There is a relative paucity of academic scholarship on news writing across the social sciences. This is remarkable because (i) the news mediascape has changed dramatically over the last five years; and (ii) specialized tools are now (freely) available to study news production. So when an article appears that promises to reveal how “journalists think while they write”, my interest is sparked.
In their Journal of Communication article, Bu Zhong and John E. Newhagen (2009) present a model of news decision making. Using an experimental design, the authors examine how 120 (one-hundred-twenty!) U.S. and Chinese journalists make news decisions while writing a breaking news story from a “fabricated” press release. Zhong and Newhagen argue that their results point to a globalized, shared occupational ideology of objective news reporting. Lovely conclusion, but I don’t see how the authors arrive at this conclusion.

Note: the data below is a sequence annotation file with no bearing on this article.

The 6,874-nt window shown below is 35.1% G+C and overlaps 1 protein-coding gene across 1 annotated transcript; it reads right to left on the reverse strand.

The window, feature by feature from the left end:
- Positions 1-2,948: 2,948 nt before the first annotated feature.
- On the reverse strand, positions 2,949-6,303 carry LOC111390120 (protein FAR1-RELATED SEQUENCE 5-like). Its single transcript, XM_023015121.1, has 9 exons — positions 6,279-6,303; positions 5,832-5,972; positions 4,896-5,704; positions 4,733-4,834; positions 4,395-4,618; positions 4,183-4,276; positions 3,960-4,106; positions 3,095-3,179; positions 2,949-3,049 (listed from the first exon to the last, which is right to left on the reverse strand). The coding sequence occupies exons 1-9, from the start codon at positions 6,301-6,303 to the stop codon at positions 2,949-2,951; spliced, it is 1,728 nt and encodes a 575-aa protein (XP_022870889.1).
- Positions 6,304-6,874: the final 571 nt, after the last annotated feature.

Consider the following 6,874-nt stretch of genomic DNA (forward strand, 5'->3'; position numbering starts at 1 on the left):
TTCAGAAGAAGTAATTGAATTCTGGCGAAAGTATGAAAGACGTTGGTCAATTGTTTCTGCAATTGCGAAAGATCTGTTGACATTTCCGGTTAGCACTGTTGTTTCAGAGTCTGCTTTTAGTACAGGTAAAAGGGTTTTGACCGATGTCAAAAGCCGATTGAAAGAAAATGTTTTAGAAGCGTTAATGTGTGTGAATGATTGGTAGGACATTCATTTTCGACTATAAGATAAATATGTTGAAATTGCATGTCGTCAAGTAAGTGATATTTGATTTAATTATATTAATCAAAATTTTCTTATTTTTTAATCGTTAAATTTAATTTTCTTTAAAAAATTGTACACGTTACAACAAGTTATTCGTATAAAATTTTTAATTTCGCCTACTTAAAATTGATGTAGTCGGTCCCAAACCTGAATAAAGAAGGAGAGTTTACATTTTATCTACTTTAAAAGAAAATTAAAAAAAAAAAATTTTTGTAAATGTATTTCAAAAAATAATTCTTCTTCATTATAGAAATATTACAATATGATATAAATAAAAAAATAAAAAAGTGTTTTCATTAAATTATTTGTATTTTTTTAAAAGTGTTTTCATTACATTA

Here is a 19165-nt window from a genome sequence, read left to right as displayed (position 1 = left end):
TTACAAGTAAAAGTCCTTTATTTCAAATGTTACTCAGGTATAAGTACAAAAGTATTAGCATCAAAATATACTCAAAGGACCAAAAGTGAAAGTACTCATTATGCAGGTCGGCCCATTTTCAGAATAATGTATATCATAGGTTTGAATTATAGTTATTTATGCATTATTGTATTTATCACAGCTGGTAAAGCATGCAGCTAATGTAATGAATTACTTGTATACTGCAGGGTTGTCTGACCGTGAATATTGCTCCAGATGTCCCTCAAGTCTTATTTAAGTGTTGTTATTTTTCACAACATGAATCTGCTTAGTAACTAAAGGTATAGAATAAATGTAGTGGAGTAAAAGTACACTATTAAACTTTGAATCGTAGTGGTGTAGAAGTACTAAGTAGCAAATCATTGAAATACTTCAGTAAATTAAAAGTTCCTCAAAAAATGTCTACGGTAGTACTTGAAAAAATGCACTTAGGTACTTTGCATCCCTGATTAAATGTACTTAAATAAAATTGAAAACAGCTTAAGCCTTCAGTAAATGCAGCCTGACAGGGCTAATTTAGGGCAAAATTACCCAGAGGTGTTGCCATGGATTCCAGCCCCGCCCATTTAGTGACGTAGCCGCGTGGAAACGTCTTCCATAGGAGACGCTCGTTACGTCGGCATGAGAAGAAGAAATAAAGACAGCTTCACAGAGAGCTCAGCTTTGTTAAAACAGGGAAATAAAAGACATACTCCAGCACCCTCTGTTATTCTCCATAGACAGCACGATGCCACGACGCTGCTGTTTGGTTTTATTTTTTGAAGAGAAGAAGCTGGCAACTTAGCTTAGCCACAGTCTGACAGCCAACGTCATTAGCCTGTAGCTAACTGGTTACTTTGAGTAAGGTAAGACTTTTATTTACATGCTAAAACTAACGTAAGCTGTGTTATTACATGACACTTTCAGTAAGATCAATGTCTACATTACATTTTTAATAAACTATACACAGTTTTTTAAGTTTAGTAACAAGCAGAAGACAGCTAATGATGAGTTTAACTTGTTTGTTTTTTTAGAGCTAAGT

Theoretically, I do not understand why the authors fail to acknowledge the growing body of literature in cognitive psychology on writing process analysis that attempts to model exactly those cognitive processes that Zhong & Newhagen make claims about. Moreover, within journalism studies, the issue of reproductive writing (i.c. writing from press releases – which the Zhong & Bu elicit in their experiment) is en vogue. Nick Davies thinks it is the nail in the coffin of quality journalism, Lewis et al. 2009 provide a political economic account for this phenomenon.
Methodologically, I fail to grasp how the news values of conﬂict, importance, proximity and drama measure “cognitive information” (p597). And also, the authors seem to suggest that how journalists think can be “found out” by asking them in a post-experiment online survey. That seems a bit optimistic, at best.
Zhong, Bu and Newhagen, John, E. (2009). How Journalists Think While They Write: A Transcultural Model of News Decision Making. Journal of Communication 59 (3): 587-608. DIO: 10.1111/j.1460-2466.2009.01439.x